Kent overwhelmingly votes to leave the EU
People in Kent have voted strongly in favour of leaving the European Union.
Over 970,000 people in the county cast a vote in the historic referendum, with 59% voting to leave and 41% to remain.
Tunbridge Wells was the county's only district that voted to stay in the EU, with 54.9% voting to remain and 45.1% to leave. Turnout there was 79%.
Local Conservative MP Greg Clark tweeted: "Now, as we negotiate with our European neighbours, we must show calm judgement and mutual respect."
Ashford, Canterbury, Dartford, Dover, Tonbridge and Malling, Gravesham, Maidstone, Medway, Sevenoaks, Shepway, Swale and Thanet all voted to leave, with Gravesham delivering the biggest vote at 65.4%.
The closest race was in Canterbury with 51% voting to leave and 49% to remain.
Conservative MP for South Thanet, Craig Mackinlay, was jubilant. He said: "It's the day that I've been fighting for for 25 years."
He described it as "a narrow victory, but a significant one".
"I see the long-term for this country as being a far more buoyant economy, as we look beyond just this narrow focus of EU trade," he added.
South East MEP and UKIP leader Nigel Farage, who was defeated by Mr Mackinlay in last year's general election, said 23 June would "go down in our history as our Independence Day".
He told supporters at a Brexit party: "Dare to dream that the dawn is breaking on an independent United Kingdom."
Roger Gale, the Conservative MP for North Thanet who backed the Remain campaign, said the outcome of the referendum had left him feeling "very sad".
"I think that the people of the United Kingdom have taken a decision based mainly upon immigration, and haven't paid sufficient attention to the issues relating to security and the security of the economy," he said.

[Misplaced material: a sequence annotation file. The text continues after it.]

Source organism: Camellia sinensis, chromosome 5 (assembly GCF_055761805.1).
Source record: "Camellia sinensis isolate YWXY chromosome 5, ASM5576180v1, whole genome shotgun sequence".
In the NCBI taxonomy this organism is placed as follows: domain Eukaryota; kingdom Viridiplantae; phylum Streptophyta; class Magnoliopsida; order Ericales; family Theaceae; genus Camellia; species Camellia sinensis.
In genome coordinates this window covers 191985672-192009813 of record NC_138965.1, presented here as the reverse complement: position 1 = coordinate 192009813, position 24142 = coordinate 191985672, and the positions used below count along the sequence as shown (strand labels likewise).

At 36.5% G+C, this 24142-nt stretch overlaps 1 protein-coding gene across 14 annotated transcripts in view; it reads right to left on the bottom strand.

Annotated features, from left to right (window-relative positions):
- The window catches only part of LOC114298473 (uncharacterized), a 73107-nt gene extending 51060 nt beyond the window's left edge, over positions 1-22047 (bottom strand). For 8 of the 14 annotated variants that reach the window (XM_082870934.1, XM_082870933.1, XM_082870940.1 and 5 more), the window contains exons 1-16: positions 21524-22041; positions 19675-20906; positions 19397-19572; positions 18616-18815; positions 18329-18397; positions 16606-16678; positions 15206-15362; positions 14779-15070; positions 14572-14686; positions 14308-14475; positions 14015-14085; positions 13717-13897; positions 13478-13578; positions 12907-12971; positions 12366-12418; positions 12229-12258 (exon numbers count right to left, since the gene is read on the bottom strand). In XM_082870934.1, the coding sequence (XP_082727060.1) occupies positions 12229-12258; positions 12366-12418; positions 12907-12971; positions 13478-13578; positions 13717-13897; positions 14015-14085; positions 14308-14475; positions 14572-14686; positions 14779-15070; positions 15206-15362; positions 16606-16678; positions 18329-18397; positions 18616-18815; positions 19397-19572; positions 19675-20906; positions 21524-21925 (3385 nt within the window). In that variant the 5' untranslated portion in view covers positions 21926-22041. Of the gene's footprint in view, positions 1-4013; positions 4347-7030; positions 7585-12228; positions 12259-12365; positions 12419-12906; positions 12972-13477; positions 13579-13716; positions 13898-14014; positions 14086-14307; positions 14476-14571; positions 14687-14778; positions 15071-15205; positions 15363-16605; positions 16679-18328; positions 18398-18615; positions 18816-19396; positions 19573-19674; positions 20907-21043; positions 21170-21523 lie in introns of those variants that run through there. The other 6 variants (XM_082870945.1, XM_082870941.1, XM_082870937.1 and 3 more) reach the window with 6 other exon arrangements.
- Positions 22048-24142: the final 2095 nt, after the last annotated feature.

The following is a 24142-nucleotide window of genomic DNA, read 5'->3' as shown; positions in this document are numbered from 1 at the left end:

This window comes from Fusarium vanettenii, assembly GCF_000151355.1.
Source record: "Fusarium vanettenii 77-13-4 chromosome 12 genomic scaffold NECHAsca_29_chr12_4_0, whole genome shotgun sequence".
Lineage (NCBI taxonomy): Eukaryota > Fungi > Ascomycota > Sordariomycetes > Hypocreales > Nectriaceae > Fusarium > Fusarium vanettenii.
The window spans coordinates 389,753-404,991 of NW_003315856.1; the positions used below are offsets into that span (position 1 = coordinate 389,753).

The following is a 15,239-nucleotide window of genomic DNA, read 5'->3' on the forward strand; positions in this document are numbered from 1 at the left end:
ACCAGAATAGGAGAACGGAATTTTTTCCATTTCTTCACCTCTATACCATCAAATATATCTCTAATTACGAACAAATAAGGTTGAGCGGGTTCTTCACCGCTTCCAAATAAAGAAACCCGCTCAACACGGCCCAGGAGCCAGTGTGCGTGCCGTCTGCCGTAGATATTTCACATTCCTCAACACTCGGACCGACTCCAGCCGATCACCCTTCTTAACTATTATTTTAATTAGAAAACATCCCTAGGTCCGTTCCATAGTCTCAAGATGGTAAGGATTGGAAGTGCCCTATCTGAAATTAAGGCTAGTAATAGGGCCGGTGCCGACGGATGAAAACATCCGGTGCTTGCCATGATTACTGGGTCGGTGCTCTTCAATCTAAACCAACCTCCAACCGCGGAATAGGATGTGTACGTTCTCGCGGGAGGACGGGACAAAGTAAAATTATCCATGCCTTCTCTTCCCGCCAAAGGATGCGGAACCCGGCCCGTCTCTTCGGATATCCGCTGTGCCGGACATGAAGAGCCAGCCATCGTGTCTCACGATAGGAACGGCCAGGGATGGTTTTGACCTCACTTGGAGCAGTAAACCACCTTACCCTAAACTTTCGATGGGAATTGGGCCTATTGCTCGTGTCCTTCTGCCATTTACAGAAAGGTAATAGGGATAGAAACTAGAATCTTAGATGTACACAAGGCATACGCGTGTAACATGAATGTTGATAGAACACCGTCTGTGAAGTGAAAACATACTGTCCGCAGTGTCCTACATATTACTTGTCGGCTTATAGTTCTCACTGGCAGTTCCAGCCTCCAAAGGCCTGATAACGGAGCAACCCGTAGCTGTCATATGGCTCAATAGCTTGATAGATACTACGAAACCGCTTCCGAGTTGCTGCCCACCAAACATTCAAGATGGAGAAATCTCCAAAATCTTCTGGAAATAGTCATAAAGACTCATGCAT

"I fear that we may pay a terrible price downstream for the decision taken yesterday."
Mr Gale added he was not surprised that 63.8% of people in Thanet had voted to leave the EU: "Sadly there is a very strong anti-immigration feeling in Thanet - has been for a long time, bordering on the extreme."
Chris Wells, leader of Thanet District Council, where UKIP is the largest party, said residents felt as though they had been "failed by traditional politics and the establishment in this country".
Brexit campaigner Gareth Johnson, the Conservative MP for Dartford, which had the second highest Leave vote in Kent, said: "What we've seen today is Britain has spoken, Dartford has spoken, Kent has spoken.
"People wanted out of the European Union... we're sailing into unchartered waters, but I do genuinely believe that in the long-term it will be best for Britain."
Analysis: BBC political reporter Tom Darby
In total, all but one of Kent's districts voted to leave, in many cases by an overwhelming amount.
And if that doesn't tell you something about how much our county wanted to be out of the European Union, just take a look at the numbers.
But we shouldn't be surprised by this result - this is, after all, the spiritual home of UKIP: the place where Nigel Farage tried to become an MP, and where - albeit briefly - the party gained control of its second Westminster seat.
Tim Luckhurst, professor of journalism at the University of Kent, said: "There has been a complete populist revolt against political leadership, against business leadership against establishments and elites in general."